Mot. Sum. J. Ex. 2 (Garcia Deposition) at 30, ECF No. 63-4;
Mot. Sum. J. Ex. 4 (Garcia Deposition) at 27, ECF No.
62-7. Garcia was video recording the scene
with his Nikon Coolpix 7000, a camera capable of shooting
both still photographs and video.
caught Grajeda's attention. Grajeda could see that Garcia
had something in his hands, but could not identify what it
was, and, in Grajeda's estimation, Garcia was "
acting erratically." Mot. Sum. J. Ex. 2 (Grajeda
Deposition) at 5, ECF No. 62-5. Garcia's supposed strange
behavior " really concerned" Grajeda, in part
because they were in a high-crime area. Id. Garcia,
for his part, maintains that he was behaving normally.
Grajeda pointed Garcia
out to Officer Baxter, who had not noticed him because he was
in the middle of writing a citation for one of the suspects.
When Officer Baxter caught sight of him, Garcia was in a
" very dark" section of the street, near an
alleyway. Mot. Sum. J. Ex. 1 (Baxter Deposition) at 16, ECF
No. 62-4. Garcia appeared to Officer Baxter to be trying to
hide, behavior that Officer Baxter thought was "
suspicious." Id. at 16-17.
point, it was getting dark. Officer Baxter, wanting to get a
better view of Garcia, flashed his police cruiser's
spotlight in Garcia's direction. Once Garcia was
illuminated, Officer Baxter could see that he was holding
what appeared to be a camera. Officer Baxter kept the
spotlight on Garcia for about 10 seconds, while he evaluated
whether Garcia posed a threat to the officers or nearby
civilians. Officer Baxter determined that Garcia was not
doing anything threatening, so he turned off the spotlight
and returned to writing the citation. After being
spotlighted, Garcia went back across the street, in front of
Woomi. According to Grajeda, as Garcia ran across the street
he was " belligeren" and was yelling. Mot. Sum. J.
Ex. 2 at 10. Outside Woomi, Garcia put his camera down on a
newspaper box--hoping for a more stable image--and continued
time, Malik and Efigenia Rashid were sitting in a nearby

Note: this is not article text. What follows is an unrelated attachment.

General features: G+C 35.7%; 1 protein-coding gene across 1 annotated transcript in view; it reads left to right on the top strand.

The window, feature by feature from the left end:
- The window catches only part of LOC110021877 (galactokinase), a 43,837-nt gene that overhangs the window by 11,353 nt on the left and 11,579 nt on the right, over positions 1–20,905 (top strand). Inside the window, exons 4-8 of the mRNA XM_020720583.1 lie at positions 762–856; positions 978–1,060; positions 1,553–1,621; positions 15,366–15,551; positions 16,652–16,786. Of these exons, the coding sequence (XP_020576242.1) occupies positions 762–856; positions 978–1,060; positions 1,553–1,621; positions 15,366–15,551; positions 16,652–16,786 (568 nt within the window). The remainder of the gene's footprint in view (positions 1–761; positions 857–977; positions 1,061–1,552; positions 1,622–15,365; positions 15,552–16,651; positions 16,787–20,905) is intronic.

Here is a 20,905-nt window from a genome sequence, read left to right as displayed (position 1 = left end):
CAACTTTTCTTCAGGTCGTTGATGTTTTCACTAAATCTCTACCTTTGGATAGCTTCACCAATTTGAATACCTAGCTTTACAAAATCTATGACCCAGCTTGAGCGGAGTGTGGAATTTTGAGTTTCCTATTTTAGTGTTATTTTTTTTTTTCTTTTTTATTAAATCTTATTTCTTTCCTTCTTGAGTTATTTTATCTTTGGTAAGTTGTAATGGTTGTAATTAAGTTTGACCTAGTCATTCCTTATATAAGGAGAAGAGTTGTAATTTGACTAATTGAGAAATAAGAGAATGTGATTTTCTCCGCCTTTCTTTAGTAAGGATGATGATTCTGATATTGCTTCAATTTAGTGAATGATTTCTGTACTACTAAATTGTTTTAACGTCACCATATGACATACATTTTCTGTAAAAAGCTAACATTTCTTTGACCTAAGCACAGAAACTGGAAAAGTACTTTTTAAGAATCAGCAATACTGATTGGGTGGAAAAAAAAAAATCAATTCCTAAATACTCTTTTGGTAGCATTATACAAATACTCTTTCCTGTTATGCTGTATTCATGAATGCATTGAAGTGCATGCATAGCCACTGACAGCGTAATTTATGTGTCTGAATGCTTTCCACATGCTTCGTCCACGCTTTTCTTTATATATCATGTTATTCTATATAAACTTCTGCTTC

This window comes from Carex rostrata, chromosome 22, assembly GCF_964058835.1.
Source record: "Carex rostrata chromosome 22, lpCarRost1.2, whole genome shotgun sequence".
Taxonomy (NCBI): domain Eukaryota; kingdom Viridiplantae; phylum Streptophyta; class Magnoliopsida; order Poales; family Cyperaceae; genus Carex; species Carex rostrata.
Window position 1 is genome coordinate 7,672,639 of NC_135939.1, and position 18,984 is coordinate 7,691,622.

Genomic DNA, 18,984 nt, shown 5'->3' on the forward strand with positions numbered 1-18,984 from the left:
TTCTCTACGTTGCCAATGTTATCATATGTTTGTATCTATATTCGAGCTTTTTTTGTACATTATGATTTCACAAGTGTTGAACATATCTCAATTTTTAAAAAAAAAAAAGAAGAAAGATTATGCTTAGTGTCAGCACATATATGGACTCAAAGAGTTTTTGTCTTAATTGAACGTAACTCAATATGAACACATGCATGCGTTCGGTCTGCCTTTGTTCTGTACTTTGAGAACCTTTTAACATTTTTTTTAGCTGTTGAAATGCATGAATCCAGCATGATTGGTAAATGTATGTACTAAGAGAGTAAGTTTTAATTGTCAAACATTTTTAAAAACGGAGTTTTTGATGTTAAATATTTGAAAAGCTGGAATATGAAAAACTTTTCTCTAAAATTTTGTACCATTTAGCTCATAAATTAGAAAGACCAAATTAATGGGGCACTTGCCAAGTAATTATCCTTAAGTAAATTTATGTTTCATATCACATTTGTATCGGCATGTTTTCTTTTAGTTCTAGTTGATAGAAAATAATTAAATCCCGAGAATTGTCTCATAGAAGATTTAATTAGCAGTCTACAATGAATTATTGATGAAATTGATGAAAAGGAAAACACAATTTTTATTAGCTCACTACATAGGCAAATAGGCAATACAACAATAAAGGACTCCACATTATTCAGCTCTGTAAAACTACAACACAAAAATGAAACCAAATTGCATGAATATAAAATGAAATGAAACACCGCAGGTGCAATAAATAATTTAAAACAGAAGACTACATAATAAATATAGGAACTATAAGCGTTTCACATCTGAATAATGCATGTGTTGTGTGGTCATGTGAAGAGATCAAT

parked car with the windows rolled up. Malik Rashid rolled
down his window and politely asked Garcia what he was doing,
to which Garcia responded, " keeping [them]
honest." Mot. Sum. J. Ex. 4 at 32-33. By that point, the
arrest seemed like a " routine" detention: the two
alcohol suspects were seated on the curb, and the officers
were no longer in physical contact with them. Id. at
stayed near the newspaper box, outside Woomi, for two to
three minutes before he walked up the street towards the
officers, stopping when he was directly across from them.
Garcia continued to record what was happening, narrating the
events into his camera. Officer Graves, however, asserts that
Garcia was yelling at both the officers and the Civilian
Alcohol Enforcement team, an assertion Garcia denies.
to Officer Baxter, when Garcia set up across the street from
them, he was standing in another dark area, prompting Officer
Baxter to again shine his spotlight on Garcia to see what he
was doing. Garcia then moved to a third location up the
block, about 35 feet away from the officers. As this was
happening, Officer Graves began to feel that " something
was [not] right." Mot. Sum. J. Ex. 8 (Graves Deposition)
at 14. ECF No. 62-11. Garcia was drawing " all of our
attention," leaving the officers " distracted"
from the task of processing the alcohol suspects.
Id. at 9. Officer Graves accordingly called for
The Arrest of Garcia
response, Officer Christopher Malouf arrived on the scene. He
spoke briefly with Officer Baxter, who informed him that
there was " a subject across the street standing in the
shadows" who " was possibly filming." Mot.
Sum. 1. Ex. 14 (Malouf Deposition) at 5, ECF No. 62-17.
Officer Baxter remarked that he could not see Garcia clearly,
so was not sure if he " posed a threat or not," and
that Garcia was " deterring" him from processing
the alcohol suspects. Id. Officer Malouf walked in
Garcia's direction, but because of the darkness, he could
not actually see Garcia until he was about three to four feet
away from him. Once he was near Garcia, Officer Malouf tried